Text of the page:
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Forbidden Fruit: Love Stories from the Underground Railroad Hardcover – February 1, 2005
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From Publishers Weekly
"He carried his wife to freedom on his scarred and beaten back - that's really all you need to know about John Little." But journalist DeRamus reveals more about Little and a dozen or so others in this uplifting and sometimes heartbreaking look at love during the U.S.'s slavery years. Employing newspaper articles, unpublished memoirs and reminiscences, oral histories, slave narratives, census data and other sources, not to mention a dramatic, novelistic narrative voice, DeRamus profiles couples - slave and free, black and white - who risked everything to be together. Slaves Ellen and William Craft escaped to the North by posing as a master (Ellen, with her "creamy color," played a white man) and his man (William was "the slave who cut up her meat and warmed her flannels"). James Smith was an escaped slave who spent 17 years traveling from Virginia to Canada in search of his beloved wife, and Lucy Millard was a white preacher's daughter who fell in love with Isaac Berry, a slave. "[N]ot all of these true tales end in triumph," DeRamus warns, but they are all riveting - if sometimes told in overdone prose. DeRamus and her subjects do the valuable service of reminding readers what it means to be courageous enough to love "in sickness and in health, [and] in war and peace as well." Illus
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Debunking one of the myths used to justify separating families during slavery, de Ramus offers a collection of stories recording the love and devotion of slave couples, many of whom risked their lives to stay together. Because families could be divided on the whim or financial woes of masters, real love was a luxury, a forbidden fruit. Drawing from historical records, unpublished memoirs, newspaper accounts, and stories passed down through families, de Ramus tells of couples fleeing the South via the Underground Railroad to attain freedom and to maintain their unity. She recounts the story of a young slave girl who travels inside a wooden chest to her beloved, while a young white woman and an enslaved man travel separately and meet in Canada. Free black men and women occasionally relinquished their freedom to chance remaining with their loved ones. De Ramus recalls couples, from the Deep South to the upper reaches of Michigan, facing mobs and bounty hunters in their efforts to stay together, adding a new perspective to the history of American slavery. Vanessa Bush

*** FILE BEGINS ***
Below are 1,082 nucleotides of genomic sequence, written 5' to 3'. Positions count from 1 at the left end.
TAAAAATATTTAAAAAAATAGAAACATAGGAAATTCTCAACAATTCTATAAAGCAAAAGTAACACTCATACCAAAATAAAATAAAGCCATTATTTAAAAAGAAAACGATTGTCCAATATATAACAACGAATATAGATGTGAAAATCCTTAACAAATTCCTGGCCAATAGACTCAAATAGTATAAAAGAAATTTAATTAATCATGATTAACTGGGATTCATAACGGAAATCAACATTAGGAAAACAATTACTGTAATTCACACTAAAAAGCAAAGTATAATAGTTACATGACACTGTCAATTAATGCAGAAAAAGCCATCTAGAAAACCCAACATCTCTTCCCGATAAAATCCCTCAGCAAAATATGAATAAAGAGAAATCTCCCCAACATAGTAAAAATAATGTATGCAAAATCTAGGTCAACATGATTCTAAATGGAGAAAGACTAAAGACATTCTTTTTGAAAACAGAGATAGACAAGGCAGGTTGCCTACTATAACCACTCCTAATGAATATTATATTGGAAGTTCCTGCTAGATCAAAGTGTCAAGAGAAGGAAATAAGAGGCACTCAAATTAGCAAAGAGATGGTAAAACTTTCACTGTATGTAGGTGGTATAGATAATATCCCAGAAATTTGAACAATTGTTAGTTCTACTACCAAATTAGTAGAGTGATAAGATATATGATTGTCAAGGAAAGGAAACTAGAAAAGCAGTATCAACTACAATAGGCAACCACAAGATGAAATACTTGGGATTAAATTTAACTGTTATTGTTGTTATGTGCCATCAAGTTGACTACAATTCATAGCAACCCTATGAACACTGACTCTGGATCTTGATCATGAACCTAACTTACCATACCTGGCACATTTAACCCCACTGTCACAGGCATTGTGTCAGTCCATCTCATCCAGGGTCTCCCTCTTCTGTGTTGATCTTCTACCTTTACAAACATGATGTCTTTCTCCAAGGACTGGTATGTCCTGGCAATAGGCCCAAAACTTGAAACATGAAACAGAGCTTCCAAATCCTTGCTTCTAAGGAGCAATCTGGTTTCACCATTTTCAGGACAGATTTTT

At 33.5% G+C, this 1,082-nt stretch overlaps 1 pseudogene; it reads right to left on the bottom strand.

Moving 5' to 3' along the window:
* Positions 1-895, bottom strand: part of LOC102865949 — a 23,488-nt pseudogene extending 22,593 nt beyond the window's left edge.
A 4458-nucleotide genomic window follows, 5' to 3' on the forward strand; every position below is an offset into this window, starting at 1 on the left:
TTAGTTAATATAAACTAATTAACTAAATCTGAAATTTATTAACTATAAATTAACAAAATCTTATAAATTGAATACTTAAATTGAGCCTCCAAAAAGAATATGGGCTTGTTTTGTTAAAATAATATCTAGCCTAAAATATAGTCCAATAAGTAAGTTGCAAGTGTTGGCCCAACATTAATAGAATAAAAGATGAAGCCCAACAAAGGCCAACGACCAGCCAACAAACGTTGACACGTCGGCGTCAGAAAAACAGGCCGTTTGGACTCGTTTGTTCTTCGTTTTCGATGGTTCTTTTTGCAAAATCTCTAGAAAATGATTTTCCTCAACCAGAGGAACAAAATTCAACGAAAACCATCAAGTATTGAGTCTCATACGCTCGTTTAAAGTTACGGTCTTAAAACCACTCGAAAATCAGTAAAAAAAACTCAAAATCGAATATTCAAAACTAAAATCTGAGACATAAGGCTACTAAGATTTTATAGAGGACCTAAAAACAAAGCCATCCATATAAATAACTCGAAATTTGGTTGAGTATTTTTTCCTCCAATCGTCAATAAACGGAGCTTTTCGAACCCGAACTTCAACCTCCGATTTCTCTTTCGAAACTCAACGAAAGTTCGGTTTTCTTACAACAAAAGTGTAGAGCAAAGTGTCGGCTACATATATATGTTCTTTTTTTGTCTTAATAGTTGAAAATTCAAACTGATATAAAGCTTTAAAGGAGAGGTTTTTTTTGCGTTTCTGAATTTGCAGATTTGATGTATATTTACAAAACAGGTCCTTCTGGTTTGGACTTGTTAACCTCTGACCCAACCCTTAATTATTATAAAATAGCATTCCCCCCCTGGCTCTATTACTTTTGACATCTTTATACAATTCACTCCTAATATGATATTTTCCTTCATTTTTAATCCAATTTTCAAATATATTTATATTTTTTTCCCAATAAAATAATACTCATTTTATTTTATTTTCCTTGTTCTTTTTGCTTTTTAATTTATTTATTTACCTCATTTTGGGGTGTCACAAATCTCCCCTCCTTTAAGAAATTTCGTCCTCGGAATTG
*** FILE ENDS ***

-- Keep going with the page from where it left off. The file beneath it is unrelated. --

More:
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Top customer reviews
RED PEPPER" is written about my Father's maternal grandparents. The picture of Lucy E Millard and Issac Berry in Canada on unnumbered page136 is of them. It is very important to me to discover as much as I can about my ancestry and although this chapter tells very little considering their lifetime, it provided me with the insentive to search further and resulted in me learning much more. It provided with the curiosity that started me on the path of searching for information concerning my Mother's ancestry as well.
There were at least two chapters that I connected with through person knowledge; the incident of the Piney Woods School begun by Professor Jones. As a resident of the District of Columbia and a avid listener of Radio One, founded by the great-granddaughter [Kathy Woods Hughes] of the school founder, I had bits and pieces of this period from Ms Hughes while she was an on-air personality during the early days of Radio One. She presented the then headmaster to the public in her support and fundraising efforts annually.
Having been a resident of DC for more than 50 years, I was familiar with the the role that Benjamin Banneker played in the design of Washington DC.
So I found this book fascinating and so so informatative.